I've started a new pass through the story now, and for the past week I've been staring at the first chapter before flipping to one of the other things I'm working on. But then today a bunch of things came together. Partly inspired by some of the visual art things I've mentioned over the past few months, I had some specific things in mind to fine-tune the atmosphere of the piece. And doing that helped me see where I could cut some big sections of the opening out and replace them with something much more fitting.

I'm feeling good about the story again. No promises how long that will last, but for now...I like it.

Wednesday, May 19, 2010

Short Fiction Wednesday

Something quite different today: Wendell Berry's children's story, "Whitefoot." I've been a fan of Berry's poetry ever since I discovered it some 14 years ago in a class on contemporary poetry. I later discovered his essays, and while I don't always agree with him, I do more often than not, and I admire the strongly pro-environment approach he takes. I've enjoyed his fiction...but it often seems lesser than either the essays or poems. Discovering this (published in 2007), though, was a pleasure. There's a calm, quiet wisdom to Berry's writing, which is there even in this story of a mouse caught in a flood. I kept expecting it to be somehow didactic or parable-ish, but it didn't veer that way. Instead it offered up a story that readers could react to as they would. Even so, it touches on some of Berry's big themes, especially in the way that Whitefoot the mouse knows the acre she calls home so intimately.

There are a few stories from the usual zines I read that I'm enjoying reading at the moment, but I think I'll leave this post just to Wendell Berry. I see that I've labeled other posts with his name before (or at least one other post, anyway), so I'd definitely recommend hopping back to those to see about his Mad Farmer poems and whatever else I might have written about him.

Tuesday, May 18, 2010

Beer Book Club

I just returned from Coopersmiths where we discussed the book The Wild Blue by Stephen Ambrose. (I'll do my weekly short fiction post tomorrow, I think.)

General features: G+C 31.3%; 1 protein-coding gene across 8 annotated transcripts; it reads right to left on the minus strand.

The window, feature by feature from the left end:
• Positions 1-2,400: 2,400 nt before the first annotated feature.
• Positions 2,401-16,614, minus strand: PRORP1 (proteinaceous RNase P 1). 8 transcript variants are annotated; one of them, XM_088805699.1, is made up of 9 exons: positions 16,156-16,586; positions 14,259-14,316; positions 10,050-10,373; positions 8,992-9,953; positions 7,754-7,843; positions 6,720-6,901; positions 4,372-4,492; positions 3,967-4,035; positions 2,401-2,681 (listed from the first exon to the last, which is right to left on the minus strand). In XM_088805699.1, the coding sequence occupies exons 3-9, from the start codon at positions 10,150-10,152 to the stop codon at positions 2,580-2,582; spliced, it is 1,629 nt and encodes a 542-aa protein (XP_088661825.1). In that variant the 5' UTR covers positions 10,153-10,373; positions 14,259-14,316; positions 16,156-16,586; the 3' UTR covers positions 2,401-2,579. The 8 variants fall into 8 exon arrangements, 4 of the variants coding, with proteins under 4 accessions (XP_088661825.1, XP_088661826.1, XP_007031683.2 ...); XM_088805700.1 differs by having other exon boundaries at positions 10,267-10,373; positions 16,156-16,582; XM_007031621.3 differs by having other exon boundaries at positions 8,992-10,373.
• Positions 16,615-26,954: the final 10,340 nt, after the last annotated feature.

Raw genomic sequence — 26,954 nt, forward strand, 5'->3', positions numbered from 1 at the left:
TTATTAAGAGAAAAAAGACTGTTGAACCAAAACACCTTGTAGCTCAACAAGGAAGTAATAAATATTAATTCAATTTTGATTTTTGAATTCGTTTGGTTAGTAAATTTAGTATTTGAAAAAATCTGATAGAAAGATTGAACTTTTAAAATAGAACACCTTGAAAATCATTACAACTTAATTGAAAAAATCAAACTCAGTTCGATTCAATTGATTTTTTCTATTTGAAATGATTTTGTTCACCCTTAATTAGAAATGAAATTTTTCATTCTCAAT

Beer of choice: Not Brown Ale. Some of the local brewers are also holding a special craft brewers' week and worked together on something they called "Collaboration Kriek." Sounds worth trying in theory... But after tasting a sample, we agreed the results weren't worth it. They basically just threw together three kinds of beer. Presumably they tried to match the three so they would complement each other... Almost 50% of it was New Belgium's La Folie beer, which is a very sour, vinegar-y beer. I don't mind it alone in the right circumstances--a beer to sip, I guess, when you want to appear refined. I'm in the minority of our group even in that opinion. The combination brought out the same disgust of those who don't like La Folie anyway, and wasn't really in its favor.

We had a good discussion of the book. It's about George McGovern and the B-24 crews of WWII. There were some parts that dwelt in far too much detail on the mechanical specs of the planes, but in all it was a good book. I've never counted myself among those who are fascinated with the minutiae of WWII--I certainly knew some people who were obsessed with that in college (and didn't really want to be like them...). So it didn't grab me like some books we've read in this group have. What stood out, though, was the incredible discomfort of the planes, the tremendous attrition rate, and the youth of the soldiers. That and the mention that during McGovern's later run for president (long before I was born, and not really a focus of the book), some far-right groups accused McGovern of having been a coward in the war, which made me pissed off at those groups even forty years later.

Our next book is Why We Hate Us by Dick Meyer.

Friday, May 14, 2010